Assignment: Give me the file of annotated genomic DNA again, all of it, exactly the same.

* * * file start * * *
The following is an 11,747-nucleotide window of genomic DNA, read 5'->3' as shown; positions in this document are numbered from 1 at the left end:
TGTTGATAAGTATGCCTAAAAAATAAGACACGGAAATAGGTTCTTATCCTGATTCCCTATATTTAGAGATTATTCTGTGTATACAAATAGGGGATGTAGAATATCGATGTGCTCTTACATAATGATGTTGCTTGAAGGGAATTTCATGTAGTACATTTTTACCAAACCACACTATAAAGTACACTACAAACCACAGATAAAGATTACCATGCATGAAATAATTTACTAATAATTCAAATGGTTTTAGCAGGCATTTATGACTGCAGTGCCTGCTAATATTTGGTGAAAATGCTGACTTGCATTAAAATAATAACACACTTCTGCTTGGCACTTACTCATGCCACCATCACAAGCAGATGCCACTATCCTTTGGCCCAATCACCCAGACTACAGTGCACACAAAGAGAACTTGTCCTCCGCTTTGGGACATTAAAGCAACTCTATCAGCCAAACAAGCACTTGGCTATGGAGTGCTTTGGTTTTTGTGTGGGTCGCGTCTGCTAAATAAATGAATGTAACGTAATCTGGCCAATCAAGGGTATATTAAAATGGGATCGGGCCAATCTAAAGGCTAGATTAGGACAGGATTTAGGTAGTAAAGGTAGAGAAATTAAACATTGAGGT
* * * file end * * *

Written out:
The following is an 11,747-nucleotide window of genomic DNA, read 5'->3' as shown; positions in this document are numbered from 1 at the left end:
TGTTGATAAGTATGCCTAAAAAATAAGACACGGAAATAGGTTCTTATCCTGATTCCCTATATTTAGAGATTATTCTGTGTATACAAATAGGGGATGTAGAATATCGATGTGCTCTTACATAATGATGTTGCTTGAAGGGAATTTCATGTAGTACATTTTTACCAAACCACACTATAAAGTACACTACAAACCACAGATAAAGATTACCATGCATGAAATAATTTACTAATAATTCAAATGGTTTTAGCAGGCATTTATGACTGCAGTGCCTGCTAATATTTGGTGAAAATGCTGACTTGCATTAAAATAATAACACACTTCTGCTTGGCACTTACTCATGCCACCATCACAAGCAGATGCCACTATCCTTTGGCCCAATCACCCAGACTACAGTGCACACAAAGAGAACTTGTCCTCCGCTTTGGGACATTAAAGCAACTCTATCAGCCAAACAAGCACTTGGCTATGGAGTGCTTTGGTTTTTGTGTGGGTCGCGTCTGCTAAATAAATGAATGTAACGTAATCTGGCCAATCAAGGGTATATTAAAATGGGATCGGGCCAATCTAAAGGCTAGATTAGGACAGGATTTAGGTAGTAAAGGTAGAGAAATTAAACATTGAGGT